Fiction   Essays   Poetry  The Ten On Baseball Chapbooks In Memory

Michael Schein

Beyond Sirius

“The success of quantum mechanics forces us to accept that the electron, a constituent of matter that we normally envision as occupying a tiny, pointlike region of space, also has a description involving a wave that, to the contrary, is spread through the entire universe. . . .”
                                           -- Brian Greene,
The Fabric of the Cosmos

This is the origin of despair.
Damn Heisenberg, but
it is necessary to be some-
where. The heart is no
hunter, it is prey
seeking a snug nest
beneath the ever-
shifting stardust.

I remember chemistry class,
Mr. Button with his white shirt
peering through black horn rims
at the neatly-drawn
atomic solar system.

The atom was our friend then,
it beat the Japs, powered the
Nautilus, held out the
promise of a perpetual

Electrons circled the nucleus
in neat elliptical orbits
sketched in with the
same bold strokes that
made Mickey Mouse

No speck ever suddenly disappeared
to the dark side of the moon.
was too serious
to drop his putter
and rematerialize
a parsec or so beyond

Or so we believed.
What did we know?

That which we held dearest
was already

The unease now
so pervasive;
is it the cold pull
of uncertainty
on jittery bones?


“Reality encompasses all of the events in spacetime...just as we envision all of space as really being out there, as really existing, we should also envision all of time as really being out there, as really existing, too.”
                                           -- Brian Greene,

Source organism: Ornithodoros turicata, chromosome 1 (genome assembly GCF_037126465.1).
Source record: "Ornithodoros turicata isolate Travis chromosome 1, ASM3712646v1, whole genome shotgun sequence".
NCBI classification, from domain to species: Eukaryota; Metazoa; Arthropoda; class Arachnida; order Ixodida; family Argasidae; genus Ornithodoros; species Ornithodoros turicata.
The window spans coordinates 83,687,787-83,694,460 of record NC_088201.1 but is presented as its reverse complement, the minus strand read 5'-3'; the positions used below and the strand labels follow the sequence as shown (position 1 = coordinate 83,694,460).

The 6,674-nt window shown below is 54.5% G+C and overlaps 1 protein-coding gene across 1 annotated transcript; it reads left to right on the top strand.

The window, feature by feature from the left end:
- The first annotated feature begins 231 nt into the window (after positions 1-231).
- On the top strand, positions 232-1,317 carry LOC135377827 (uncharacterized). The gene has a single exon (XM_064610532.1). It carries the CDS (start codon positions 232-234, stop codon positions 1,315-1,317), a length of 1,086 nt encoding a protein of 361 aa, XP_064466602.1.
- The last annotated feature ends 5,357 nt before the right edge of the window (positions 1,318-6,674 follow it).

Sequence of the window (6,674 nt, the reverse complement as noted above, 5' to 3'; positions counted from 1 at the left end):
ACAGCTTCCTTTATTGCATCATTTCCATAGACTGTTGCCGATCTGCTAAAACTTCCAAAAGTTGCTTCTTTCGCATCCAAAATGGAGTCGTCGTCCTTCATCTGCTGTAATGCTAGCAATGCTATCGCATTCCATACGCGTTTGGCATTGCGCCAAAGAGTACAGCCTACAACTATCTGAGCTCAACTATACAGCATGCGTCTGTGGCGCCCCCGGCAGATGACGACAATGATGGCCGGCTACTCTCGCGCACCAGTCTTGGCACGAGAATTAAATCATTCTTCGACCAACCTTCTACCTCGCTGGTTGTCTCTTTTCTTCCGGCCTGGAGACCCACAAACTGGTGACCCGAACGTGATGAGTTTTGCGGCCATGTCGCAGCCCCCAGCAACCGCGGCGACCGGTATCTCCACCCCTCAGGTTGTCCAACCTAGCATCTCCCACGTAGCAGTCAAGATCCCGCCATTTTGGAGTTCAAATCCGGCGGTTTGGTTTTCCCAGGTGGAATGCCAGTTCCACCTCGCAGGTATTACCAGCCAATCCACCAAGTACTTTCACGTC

The Fabric of the Cosmos

It is all still here. Frame upon frame,
hanging in the frozen continuum.
That first kiss, the way you straightened
your stocking, a small blush of pleasure
rouging your cheeks. The skinny dip
at Klickitat Creek, your shriek as a
silver fish slipped between your legs.
The snowflakes on the solarium glass
as Granny ate one last piece of cake.
The music box that played Dance
of the Hours. All the wildflowers
I ever picked you, still straight and fresh.
Our daughter’s first cry. Those moments
of rapture, death erased by
caresses so deep they dissolved
the imagined boundaries of self.

It is terrible to know that it is all
still here. The accumulation of small un-
kindnesses, the inattentions, the takings
for granted. The anger over a new dress,
a dish in the sink. Those words that should
never have been spoken, now embalmed
in amber. The betrayals,
like Lady Macbeth’s damned spot:
ineradicable. Our bitter farewell.

As if it were so easy in an ever-sundered present
in which somewhen my kisses
still rouse the bloom in your cheek.
The first day we brushed skin to skin
our venomous parting was history,
yet even now, as I sit alone in our kitchen,
do we not slip naked together
into chill moonlit waters?

Oh, let me dive back in and drown there,
that I shall never see this sorrow,
but always be and be again
in the instant our love is a fresh splatter
on the canvas of yesterday’s tomorrow.
Dust off the impressionist half-smile,
the magical realism, the nudes.
If you look closely you might see
the pentimento of my heart
like a stone under water,
unalloyed by oils
foolishly layered after.

©2010 by Michael Schein

Michael Schein, author of the novels Bones Beneath Our Feet (Plain View Press, forthcoming 2011) and Just Deceits (2008), also writes poetry and plays, teaches writing, and is Director of LiTFUSE Poets’ Workshop. His poetry has been widely published, nominated for the Pushcart Prize twice, and stuck to refrigerators by magnets.

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